Contests are what separate the men from the boys in ham radio, but that doesn’t mean that every operator enters VHF contests in the same way. View the sections below to see how I’ve entered contests over the years and get some ideas for how you might want to go about it.
One of the most fun ways to do contesting is from a mobile station. This is most common in VHF/UHF contests, where the antennas are small enough that you can easily mount them on a vehicle.
At left you can see my first rover station, built around my Toyota Tacoma, with antennas for the 2 M and 70 cm band mounted on top. A rotator allows the antennas to be rotated around their common boom. Feed lines are routed to the operating station in the back.
With a station setup like this you have the best of all worlds: gain antennas to pull in weak signals, abundant field power from the vehicle, and mobility to get to the best sites.
My first rover station was a single cab truck, so I usually set up in the back. Setting up there allowed me to spread out and have a layout more similar to how the station was arranged at home.
Of course, you can also operate contests from home . . . .
At right is an example home station setup. Everything is mounted in an aluminum and stainless steel cage that keeps every component in place and RF-grounded. The gear is also grab-and-go ready. (You may notice that this is the same equipment as in the photo above.)
When you operate from home you have the advantage of being near all your tools in case something needs fixing, and you get to use your base station antennas.
Last, but not least, for the bold few you can always set up portable. Keep in mind that “portable” can have different meanings, depending on the contest rules. Basically, a portable entry will mean either, “not at home”, or “everything carried on foot”.
“Not at home”
The ARRL VHF contests have a “portable” class where you operate from somewhere other than home, but you can use a vehicle to carry you gear to the site. A common way to participate as this kind of station is to drive up to a high location and set up sizeable antennas. That gives a combination is amazing gain and amazing views.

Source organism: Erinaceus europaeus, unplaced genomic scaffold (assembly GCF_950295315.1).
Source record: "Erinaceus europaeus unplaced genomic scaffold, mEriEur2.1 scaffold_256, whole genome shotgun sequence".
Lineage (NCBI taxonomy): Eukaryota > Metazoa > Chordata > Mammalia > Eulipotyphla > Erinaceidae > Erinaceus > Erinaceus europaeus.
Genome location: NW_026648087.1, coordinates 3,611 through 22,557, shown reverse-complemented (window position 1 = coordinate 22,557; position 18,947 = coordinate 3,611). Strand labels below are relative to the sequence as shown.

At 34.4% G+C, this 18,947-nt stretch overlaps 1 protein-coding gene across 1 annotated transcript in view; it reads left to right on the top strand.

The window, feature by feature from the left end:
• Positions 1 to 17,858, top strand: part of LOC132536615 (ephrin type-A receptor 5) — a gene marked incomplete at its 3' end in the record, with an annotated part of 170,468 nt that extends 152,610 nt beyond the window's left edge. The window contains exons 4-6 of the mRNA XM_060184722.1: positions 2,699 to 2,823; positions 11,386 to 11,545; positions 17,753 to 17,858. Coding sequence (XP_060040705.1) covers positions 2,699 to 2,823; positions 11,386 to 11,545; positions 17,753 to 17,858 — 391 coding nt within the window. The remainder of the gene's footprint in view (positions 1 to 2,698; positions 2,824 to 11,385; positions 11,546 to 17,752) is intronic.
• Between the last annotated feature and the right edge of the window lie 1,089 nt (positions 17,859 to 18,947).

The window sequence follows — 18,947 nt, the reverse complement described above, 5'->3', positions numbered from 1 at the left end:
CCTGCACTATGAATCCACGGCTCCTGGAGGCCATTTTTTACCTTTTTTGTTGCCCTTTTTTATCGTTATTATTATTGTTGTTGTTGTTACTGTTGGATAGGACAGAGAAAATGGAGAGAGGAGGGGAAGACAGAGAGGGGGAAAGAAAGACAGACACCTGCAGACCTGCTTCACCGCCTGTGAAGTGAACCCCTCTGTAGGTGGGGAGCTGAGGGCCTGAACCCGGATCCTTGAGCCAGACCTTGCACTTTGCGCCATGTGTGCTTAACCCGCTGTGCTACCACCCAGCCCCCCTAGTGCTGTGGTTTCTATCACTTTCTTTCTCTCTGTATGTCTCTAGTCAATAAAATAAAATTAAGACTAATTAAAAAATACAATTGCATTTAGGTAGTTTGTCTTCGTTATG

Below are two photos showing that kind of station. My truck is not shown, but you can tell from the size of those antennas that I did not carry them up on my back.
This kind of station is a lot of fun since you can bring as much gear as you wish, transporting yourself by vehicle, but you get the advantage of a high operating location.
If you want, you can also use your vehicle as your operating station, much like when entering as a rover (see top of page).
“Everything carried on foot”
The CQ WW-VHF has categories for both rover stations (vehicle-mounted and mobile) as well as a “hilltopper” class intended for on-foot operation. The difference is that the hilltopper category is for operators who carry their gear on their backs. Below is an example of a hilltoper station I set up a few years ago:
As you can see, a hilltopper station is pretty minimal. The antennas are small, power is from light batteries, and bringing a mast is out of the question. However, this ends up being less of a disadvantage than you might think: the premise of this category is that you use your mobility to your advantage and go “where mobiles fear to tread.”
Getting out there and operating in a contest is a great way to find out just what you can accomplish on these bands. (I’ll give you a hint: you can do a LOT more than most amateurs think.)
If you are interested to learn more, check through the pages on this site showing the various contests I have operated in. Each page has information on how the event went, lessons learned, and useful tips to help you get started in VHF contesting.